He emphasized that no antiviral agents are known to work against the coronavirus and antibiotics are not helpful. Hamer estimated that anywhere from half to two-thirds of the world’s population will eventually be infected.
“Supportive care is key,” Hamer said. “Really trying to monitor closely [the] keeping [of] patients in contact [with the virus] in airborne and respiratory isolation … especially for the protection of health care workers, but anybody else that may have contact with them.”
According to the Chinese Center for Disease Control and Prevention, the case fatality rate of the novel coronavirus ranges from 1.4 to 4.3 percent, while other nations such as South Korea report this statistic to be around 0.6 percent. Hamer said that these numbers should be considered estimations because the variation among them can be attributed to changes in the definition of COVID-19 and, subsequently, the evolving set of symptoms that doctors have looked for when classifying it.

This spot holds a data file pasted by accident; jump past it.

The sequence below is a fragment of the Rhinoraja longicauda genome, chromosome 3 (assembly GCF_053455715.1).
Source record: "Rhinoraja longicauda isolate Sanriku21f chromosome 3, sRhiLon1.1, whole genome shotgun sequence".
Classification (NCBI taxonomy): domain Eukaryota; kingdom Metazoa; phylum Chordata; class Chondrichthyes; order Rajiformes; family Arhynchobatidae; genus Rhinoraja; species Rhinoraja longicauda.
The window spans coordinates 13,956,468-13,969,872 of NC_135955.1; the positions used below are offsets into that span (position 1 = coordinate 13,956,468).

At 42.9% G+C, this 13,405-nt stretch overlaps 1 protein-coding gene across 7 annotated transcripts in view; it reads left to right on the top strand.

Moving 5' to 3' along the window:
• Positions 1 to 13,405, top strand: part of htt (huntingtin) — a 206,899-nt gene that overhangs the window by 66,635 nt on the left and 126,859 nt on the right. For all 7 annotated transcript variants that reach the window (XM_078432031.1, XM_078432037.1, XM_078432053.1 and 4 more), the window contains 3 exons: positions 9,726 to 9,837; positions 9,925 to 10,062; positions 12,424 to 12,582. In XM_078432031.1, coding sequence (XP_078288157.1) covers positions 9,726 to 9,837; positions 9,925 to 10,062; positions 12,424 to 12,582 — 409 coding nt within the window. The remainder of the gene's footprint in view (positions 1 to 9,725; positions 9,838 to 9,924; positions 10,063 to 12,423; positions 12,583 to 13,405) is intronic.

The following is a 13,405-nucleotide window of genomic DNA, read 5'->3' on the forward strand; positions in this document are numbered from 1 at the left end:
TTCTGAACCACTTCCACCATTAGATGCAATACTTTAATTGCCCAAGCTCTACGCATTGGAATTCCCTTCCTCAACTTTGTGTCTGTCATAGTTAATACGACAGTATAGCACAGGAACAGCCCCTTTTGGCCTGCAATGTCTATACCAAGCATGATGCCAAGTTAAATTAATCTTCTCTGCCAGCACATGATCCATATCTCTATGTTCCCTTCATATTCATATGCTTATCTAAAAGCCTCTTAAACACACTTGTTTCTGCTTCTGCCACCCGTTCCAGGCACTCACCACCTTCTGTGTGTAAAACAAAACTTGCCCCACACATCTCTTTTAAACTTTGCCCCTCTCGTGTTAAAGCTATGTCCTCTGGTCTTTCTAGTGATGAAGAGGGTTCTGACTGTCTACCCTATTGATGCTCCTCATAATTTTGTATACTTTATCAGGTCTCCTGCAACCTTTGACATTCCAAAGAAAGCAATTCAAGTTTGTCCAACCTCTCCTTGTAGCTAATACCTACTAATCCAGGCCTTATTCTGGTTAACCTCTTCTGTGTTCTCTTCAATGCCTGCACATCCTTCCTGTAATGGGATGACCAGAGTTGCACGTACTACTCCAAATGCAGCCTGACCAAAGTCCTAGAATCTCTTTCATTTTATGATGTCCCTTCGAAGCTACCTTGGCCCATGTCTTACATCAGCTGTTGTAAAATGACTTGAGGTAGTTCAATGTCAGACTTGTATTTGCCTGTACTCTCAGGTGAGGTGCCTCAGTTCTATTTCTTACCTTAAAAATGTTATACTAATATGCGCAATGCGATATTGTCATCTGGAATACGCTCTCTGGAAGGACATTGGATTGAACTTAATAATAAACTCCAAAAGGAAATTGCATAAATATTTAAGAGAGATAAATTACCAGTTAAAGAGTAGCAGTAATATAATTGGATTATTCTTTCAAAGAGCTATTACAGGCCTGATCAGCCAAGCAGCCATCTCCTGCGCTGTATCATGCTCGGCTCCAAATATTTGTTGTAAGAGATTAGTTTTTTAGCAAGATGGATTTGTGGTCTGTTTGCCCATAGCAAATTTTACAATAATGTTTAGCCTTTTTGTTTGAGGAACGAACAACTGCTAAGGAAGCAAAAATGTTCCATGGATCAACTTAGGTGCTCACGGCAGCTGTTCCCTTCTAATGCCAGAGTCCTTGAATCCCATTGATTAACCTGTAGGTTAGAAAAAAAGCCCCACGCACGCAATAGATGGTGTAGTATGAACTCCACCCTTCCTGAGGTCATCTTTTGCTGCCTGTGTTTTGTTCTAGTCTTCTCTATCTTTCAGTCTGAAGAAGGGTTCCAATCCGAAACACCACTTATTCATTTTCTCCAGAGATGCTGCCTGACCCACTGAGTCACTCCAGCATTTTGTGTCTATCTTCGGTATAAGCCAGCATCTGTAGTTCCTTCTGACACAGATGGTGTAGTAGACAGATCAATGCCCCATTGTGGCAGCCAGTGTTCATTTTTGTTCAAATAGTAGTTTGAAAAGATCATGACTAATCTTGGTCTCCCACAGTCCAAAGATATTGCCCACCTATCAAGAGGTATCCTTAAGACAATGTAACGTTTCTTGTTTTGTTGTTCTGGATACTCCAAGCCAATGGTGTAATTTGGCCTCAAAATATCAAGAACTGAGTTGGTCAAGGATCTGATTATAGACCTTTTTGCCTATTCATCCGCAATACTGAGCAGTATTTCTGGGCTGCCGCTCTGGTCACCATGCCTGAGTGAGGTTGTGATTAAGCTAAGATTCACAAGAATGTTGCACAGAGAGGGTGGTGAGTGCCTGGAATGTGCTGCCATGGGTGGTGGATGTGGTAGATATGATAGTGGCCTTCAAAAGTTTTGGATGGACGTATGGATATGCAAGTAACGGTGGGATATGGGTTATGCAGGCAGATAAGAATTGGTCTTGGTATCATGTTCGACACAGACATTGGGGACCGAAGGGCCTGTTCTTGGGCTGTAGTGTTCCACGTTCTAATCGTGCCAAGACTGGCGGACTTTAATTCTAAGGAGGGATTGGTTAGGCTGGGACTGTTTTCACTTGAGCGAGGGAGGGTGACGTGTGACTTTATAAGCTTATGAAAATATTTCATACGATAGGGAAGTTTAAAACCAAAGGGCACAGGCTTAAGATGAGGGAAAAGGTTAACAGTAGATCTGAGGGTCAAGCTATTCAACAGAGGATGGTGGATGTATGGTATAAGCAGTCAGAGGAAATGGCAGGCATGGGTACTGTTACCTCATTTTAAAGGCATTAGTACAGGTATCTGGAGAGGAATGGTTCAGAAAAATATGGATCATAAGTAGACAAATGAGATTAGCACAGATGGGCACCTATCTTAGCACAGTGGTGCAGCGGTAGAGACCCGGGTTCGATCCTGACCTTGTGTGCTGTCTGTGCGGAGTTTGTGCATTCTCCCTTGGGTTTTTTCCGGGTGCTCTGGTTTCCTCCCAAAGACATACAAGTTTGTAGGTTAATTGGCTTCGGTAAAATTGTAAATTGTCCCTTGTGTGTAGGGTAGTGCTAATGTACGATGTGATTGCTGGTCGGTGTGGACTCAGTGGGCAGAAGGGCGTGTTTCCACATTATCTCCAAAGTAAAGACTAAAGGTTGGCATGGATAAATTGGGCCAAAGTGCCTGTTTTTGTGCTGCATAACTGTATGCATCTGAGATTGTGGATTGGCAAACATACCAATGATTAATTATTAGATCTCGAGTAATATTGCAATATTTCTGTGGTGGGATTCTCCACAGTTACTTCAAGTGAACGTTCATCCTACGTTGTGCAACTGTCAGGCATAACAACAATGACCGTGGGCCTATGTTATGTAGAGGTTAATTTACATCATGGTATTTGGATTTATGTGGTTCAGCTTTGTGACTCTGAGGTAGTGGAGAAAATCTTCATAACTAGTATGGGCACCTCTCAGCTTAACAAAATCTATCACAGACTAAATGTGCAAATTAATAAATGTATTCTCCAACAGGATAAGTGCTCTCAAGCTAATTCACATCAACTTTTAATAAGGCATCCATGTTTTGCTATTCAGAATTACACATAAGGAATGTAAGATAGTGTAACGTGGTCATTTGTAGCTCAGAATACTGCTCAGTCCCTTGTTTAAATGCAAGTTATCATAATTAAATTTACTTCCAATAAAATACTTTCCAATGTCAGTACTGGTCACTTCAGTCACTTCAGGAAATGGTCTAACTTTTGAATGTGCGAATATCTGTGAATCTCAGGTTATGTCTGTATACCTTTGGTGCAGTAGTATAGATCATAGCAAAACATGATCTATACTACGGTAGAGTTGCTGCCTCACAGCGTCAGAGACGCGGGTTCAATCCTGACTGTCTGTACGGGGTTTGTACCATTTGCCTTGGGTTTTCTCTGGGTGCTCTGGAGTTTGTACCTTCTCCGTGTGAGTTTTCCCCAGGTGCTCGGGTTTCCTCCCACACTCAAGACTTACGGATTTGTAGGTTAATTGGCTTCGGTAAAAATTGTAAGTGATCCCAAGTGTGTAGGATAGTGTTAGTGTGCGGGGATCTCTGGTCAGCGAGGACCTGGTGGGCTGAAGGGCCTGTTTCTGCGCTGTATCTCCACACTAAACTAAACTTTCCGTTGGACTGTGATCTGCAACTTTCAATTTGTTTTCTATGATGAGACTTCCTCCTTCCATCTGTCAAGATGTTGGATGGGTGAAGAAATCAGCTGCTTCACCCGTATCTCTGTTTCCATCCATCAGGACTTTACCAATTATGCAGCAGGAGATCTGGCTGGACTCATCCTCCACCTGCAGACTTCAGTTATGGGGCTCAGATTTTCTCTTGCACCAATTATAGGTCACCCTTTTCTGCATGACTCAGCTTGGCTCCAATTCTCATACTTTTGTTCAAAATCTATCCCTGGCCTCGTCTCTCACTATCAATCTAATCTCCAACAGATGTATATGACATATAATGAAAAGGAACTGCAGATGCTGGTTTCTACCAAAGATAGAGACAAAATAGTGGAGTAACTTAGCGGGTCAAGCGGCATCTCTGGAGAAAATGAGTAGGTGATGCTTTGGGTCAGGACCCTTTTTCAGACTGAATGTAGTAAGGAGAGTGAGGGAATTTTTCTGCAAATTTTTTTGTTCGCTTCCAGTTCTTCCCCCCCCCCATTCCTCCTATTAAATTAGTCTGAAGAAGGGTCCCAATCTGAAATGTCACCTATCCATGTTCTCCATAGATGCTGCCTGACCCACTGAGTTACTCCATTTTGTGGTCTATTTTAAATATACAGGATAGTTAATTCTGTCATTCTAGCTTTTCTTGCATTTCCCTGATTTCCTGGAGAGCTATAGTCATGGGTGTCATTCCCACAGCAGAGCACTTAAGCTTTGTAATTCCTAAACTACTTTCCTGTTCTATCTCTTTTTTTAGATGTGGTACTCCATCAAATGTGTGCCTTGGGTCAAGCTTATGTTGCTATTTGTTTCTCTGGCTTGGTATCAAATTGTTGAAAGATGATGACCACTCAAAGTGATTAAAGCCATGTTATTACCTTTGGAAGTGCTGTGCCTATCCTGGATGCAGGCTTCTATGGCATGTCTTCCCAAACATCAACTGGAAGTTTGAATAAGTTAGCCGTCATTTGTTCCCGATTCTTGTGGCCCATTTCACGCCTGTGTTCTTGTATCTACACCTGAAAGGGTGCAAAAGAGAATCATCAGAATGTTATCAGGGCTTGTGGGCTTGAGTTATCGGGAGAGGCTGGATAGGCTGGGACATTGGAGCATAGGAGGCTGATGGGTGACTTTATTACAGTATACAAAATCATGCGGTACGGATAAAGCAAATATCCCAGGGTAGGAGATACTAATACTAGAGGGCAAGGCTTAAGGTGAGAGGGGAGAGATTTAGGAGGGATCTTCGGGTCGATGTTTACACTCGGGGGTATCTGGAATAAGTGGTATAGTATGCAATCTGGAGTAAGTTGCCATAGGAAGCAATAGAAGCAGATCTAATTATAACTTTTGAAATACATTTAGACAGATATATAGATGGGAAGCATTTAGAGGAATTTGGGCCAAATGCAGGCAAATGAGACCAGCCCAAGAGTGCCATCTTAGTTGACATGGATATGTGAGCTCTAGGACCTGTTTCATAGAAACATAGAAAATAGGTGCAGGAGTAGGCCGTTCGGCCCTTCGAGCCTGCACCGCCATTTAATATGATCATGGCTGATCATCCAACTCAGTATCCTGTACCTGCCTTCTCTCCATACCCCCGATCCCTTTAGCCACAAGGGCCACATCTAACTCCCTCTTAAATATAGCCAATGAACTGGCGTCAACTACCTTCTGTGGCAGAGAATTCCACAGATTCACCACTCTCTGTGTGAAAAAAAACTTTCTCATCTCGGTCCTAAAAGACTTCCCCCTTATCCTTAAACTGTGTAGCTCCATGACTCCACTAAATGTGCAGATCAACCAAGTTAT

“There can be a lag between the initial diagnosis, confirmation of infection, and determining the final outcome, which may be a few weeks later,” Hamer said. “So it really takes time to collect all the appropriate data.”
BC nursing professor Nadia Abuelezam mentioned that Hamer’s predicted estimate of the population that will contract the virus can be supported by mathematical models.
“[That] we might expect half to two-thirds of the world’s population to get this virus eventually is a number that’s coming out of mathematical models,” said Abuelezam. “Mathematical models are [a] really important part of our response to this pandemic. They might inform what we might do and how we might do it.”